DVD authoring software

Discussion in 'Computers' started by Mark Hamilton, Dec 26, 2003.

  1. Mark Hamilton

    Mark Hamilton Stunt Coordinator

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    Hello all,

    Well I dropped some cash today and picked up a nice DVD+R/DVD-R writer and plan to compile some footage from my DV camera to make some nice DVDs. I have some questions before I start.

    I'v typically used Windows Movie Maker 2.0 for my editing purposes. Should I continue to use it now that my final output it going to be MPEG-2? Does anybody reccomend any particular affordable editing suites? Also, does anybody know of any particularly good DVD authoring software programs? Interactive menus with music would be nice.

    Most importantly... is it possible to create anamorphic (16x9 enhanced menus) and video footage? Obviously, I'm shooting in 4:3 but is it possible to matte the image and encode it as an anamorphic file? I'm not terribly worried about a loss in image quality in do so, but I'd like something that is properly framed for my 16:9 TV.

    THANKS ALL. ^_^
     
  2. John_Berger

    John_Berger Cinematographer

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    For 16:9 video creation, you have to use a video editor that allows the creation of 16:9 MPEG-2 files. I use Ulead Media Studio Pro for that since it's handled MPEG-2 files natively for several years, as in *without the need for a plug-in* like another highly-touted editor requires.

    You must use a DVD authoring program that supports the creation of anamorphic DVDs; otherwise, you're stuck with an anamorphic image that can only be properly viewed on 16:9 TVs. 4:3 won't be able to letterbox the image.

    I use Ulead DVD Workshop 1.3 for my DVD authoring, which allows motion menus, music, etc. For a rather hefty fee, you can also get an AC-3 (Dolby Digital) add-on for it; however, even natively it supports MPEG audio to let you put more to the video quality. Not all players support MPEG audio, though.
     
  3. Ken Chan

    Ken Chan Producer

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    What's funny is that the add-on for older versions is $199, but a brand new version of the program is only $299. And from the website, it doesn't look like they're selling a non-AC-3 version any more. It doesn't make sense that the AC-3 is two-thirds the cost of the whole program; it's more like people that bought the earlier versions just got screwed on the pricing. (Just checked, and the AC-3 add-on is only $149, still half of the new boxed version....)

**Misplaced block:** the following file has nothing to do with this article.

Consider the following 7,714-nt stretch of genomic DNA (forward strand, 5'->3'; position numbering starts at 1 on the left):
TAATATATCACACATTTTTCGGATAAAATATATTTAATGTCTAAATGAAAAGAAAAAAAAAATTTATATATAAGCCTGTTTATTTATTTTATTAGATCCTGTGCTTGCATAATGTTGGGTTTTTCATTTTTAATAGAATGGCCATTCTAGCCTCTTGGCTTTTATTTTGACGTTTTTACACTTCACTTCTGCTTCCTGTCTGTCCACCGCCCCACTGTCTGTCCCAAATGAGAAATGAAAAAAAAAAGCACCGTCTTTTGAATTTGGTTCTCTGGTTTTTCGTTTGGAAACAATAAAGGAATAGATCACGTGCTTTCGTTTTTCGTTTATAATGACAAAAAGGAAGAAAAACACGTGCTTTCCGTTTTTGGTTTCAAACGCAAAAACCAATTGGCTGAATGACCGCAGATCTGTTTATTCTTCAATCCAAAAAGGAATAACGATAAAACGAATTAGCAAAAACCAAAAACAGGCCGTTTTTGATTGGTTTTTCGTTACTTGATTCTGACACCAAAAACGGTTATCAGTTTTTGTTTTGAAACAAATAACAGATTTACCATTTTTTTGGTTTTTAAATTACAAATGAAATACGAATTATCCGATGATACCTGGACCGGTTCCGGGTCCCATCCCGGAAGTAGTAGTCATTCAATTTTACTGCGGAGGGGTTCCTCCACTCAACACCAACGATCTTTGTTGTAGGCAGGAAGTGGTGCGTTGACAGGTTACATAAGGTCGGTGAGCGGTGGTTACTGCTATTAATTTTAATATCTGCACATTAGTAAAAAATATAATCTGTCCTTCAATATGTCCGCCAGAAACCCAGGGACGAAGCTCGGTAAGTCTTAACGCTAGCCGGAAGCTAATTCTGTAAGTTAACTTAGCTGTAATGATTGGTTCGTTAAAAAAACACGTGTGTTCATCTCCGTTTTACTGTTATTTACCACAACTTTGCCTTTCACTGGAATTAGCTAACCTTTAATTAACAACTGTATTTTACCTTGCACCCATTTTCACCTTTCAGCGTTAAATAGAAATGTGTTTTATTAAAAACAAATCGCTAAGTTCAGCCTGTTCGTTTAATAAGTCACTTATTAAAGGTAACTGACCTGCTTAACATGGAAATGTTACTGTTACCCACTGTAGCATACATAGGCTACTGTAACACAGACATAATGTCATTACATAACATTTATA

//Ken
     
  4. Rob Gillespie

    Rob Gillespie Producer

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  5. Fred Seger

    Fred Seger Stunt Coordinator

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    I second dvdlab for authoring - very good and affordable
     
  6. Dave F

    Dave F Cinematographer

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    I love DVD Lab, but now that there is a DVD Lab Pro, I'm a little miffed.

    -Dave
     
  7. Rob Gillespie

    Rob Gillespie Producer

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    They've decided to split the development lines into the standard and Pro versions. The Pro versions will obviously cost a bit more (I think about $160 compared to $99) but has a lot more features which they couldn't justify at the lower price point.

    Pro version is still in Beta and is free to use for all registered users of the standard one for the moment:

    http://www.mediachance.com/dvdlab/history.html
     
  8. Gary_E

    Gary_E Second Unit

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    I've created many PCM DVDs with ULead MovieFactory2 but have gotten bored with it's simple menu layouts, etc.

    I just bought ULead DVD Workshop AC-3 version and I'm looking forward to putting it through it's paces and to finally be able to create AC-3 DVDs without conflicts between the audio files created by Be Sweet or AC3 Machine and the DVD authoring software.

    I've tried DVD Lab and found it very confusing. I was most disappointed because I have heard so many good things about it and read Rob's multiple posts singing it's praises but I just could not follow the tutorials and get anywhere with menu creation. The 'connect the arrow' thing made me dizzy, must be my old age!
    [​IMG]

    Regards,
    -Gary
     
  9. John_Berger

    John_Berger Cinematographer